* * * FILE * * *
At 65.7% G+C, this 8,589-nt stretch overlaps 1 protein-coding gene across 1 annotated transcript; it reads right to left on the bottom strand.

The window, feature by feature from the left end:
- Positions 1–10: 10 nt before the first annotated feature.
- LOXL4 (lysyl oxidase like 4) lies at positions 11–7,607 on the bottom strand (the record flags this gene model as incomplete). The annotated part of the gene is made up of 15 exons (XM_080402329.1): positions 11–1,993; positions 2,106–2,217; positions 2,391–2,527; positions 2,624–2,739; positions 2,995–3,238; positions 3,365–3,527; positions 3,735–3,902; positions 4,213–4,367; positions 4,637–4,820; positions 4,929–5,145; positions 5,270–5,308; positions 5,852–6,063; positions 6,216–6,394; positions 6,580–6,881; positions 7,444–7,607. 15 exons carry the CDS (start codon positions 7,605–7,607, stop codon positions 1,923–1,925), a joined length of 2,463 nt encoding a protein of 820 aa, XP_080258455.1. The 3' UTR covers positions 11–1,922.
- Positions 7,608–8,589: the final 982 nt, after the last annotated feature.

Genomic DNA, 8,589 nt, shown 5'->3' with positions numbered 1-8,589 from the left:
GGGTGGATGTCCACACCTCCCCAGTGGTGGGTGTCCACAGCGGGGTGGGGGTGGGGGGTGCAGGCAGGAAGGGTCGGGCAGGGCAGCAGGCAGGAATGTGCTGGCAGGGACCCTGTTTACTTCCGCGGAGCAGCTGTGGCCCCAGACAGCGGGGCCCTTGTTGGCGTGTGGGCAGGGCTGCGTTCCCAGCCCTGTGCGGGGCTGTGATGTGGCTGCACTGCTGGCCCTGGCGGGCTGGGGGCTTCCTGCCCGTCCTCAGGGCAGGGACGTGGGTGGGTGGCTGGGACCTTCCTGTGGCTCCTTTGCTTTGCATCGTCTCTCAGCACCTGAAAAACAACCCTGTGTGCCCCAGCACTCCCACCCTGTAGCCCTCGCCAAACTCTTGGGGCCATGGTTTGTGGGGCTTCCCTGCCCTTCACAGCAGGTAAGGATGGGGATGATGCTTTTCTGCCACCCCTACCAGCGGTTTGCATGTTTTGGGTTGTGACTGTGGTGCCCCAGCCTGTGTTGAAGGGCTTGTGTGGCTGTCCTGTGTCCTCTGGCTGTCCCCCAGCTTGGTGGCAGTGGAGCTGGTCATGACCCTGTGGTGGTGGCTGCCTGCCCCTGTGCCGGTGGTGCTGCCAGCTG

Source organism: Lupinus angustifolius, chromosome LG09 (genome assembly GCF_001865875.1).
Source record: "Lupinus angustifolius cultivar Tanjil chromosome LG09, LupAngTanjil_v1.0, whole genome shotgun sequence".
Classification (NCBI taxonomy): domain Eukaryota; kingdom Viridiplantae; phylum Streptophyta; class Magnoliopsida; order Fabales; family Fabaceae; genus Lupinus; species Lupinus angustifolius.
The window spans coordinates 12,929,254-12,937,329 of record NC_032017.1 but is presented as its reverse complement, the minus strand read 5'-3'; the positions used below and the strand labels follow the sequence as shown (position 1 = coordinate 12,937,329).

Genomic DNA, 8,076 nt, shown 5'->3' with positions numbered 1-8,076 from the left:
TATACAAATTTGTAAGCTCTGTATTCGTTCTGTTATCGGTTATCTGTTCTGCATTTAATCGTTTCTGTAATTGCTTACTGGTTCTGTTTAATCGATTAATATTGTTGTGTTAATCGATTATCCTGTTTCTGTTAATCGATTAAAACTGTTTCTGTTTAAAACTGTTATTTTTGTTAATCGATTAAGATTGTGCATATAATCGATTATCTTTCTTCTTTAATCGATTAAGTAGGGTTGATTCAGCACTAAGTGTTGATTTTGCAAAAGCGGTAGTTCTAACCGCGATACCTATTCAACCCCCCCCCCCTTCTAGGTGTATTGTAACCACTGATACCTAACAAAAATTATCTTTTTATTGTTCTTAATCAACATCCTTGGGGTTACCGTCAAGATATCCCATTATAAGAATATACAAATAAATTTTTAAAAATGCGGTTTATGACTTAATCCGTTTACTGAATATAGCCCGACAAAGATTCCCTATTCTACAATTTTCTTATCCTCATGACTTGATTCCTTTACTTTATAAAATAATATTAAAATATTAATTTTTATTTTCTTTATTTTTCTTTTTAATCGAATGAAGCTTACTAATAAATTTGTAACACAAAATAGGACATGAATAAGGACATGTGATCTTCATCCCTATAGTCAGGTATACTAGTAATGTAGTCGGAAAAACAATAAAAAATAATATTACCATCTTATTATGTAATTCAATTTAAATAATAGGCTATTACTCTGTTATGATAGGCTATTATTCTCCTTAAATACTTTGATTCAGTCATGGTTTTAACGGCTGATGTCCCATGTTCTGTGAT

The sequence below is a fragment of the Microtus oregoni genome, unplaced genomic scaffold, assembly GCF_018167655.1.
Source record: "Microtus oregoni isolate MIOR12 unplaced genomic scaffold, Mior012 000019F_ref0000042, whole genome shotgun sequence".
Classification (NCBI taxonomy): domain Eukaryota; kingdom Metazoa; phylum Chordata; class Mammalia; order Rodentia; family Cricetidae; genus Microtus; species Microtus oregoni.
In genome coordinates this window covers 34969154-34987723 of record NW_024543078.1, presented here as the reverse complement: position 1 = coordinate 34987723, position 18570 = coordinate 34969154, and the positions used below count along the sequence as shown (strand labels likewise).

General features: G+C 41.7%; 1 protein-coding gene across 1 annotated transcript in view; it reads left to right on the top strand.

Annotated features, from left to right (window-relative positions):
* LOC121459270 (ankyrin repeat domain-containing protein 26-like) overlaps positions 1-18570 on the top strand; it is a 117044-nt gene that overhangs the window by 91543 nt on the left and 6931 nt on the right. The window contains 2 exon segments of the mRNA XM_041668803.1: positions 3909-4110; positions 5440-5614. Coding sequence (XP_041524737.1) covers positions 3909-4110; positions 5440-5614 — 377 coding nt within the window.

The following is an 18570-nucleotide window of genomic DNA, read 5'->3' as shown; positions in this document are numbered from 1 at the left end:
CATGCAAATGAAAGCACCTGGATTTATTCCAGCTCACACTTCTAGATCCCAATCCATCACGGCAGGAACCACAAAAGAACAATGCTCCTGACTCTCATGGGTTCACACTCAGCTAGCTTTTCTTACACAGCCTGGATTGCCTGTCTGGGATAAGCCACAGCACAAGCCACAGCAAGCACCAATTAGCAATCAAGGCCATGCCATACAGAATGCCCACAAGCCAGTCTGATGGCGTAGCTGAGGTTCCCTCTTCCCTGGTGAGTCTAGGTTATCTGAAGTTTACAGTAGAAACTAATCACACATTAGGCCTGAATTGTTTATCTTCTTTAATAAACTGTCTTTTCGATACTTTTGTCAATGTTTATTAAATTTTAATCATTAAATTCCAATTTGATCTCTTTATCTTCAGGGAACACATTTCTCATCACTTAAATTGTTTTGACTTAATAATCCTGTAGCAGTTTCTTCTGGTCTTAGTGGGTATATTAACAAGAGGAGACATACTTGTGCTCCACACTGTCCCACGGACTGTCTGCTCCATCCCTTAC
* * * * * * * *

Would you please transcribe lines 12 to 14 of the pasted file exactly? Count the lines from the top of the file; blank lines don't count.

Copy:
Genomic DNA, 8,076 nt, shown 5'->3' with positions numbered 1-8,076 from the left:
TATACAAATTTGTAAGCTCTGTATTCGTTCTGTTATCGGTTATCTGTTCTGCATTTAATCGTTTCTGTAATTGCTTACTGGTTCTGTTTAATCGATTAATATTGTTGTGTTAATCGATTATCCTGTTTCTGTTAATCGATTAAAACTGTTTCTGTTTAAAACTGTTATTTTTGTTAATCGATTAAGATTGTGCATATAATCGATTATCTTTCTTCTTTAATCGATTAAGTAGGGTTGATTCAGCACTAAGTGTTGATTTTGCAAAAGCGGTAGTTCTAACCGCGATACCTATTCAACCCCCCCCCCCTTCTAGGTGTATTGTAACCACTGATACCTAACAAAAATTATCTTTTTATTGTTCTTAATCAACATCCTTGGGGTTACCGTCAAGATATCCCATTATAAGAATATACAAATAAATTTTTAAAAATGCGGTTTATGACTTAATCCGTTTACTGAATATAGCCCGACAAAGATTCCCTATTCTACAATTTTCTTATCCTCATGACTTGATTCCTTTACTTTATAAAATAATATTAAAATATTAATTTTTATTTTCTTTATTTTTCTTTTTAATCGAATGAAGCTTACTAATAAATTTGTAACACAAAATAGGACATGAATAAGGACATGTGATCTTCATCCCTATAGTCAGGTATACTAGTAATGTAGTCGGAAAAACAATAAAAAATAATATTACCATCTTATTATGTAATTCAATTTAAATAATAGGCTATTACTCTGTTATGATAGGCTATTATTCTCCTTAAATACTTTGATTCAGTCATGGTTTTAACGGCTGATGTCCCATGTTCTGTGAT

The sequence below is a fragment of the Microtus oregoni genome, unplaced genomic scaffold, assembly GCF_018167655.1.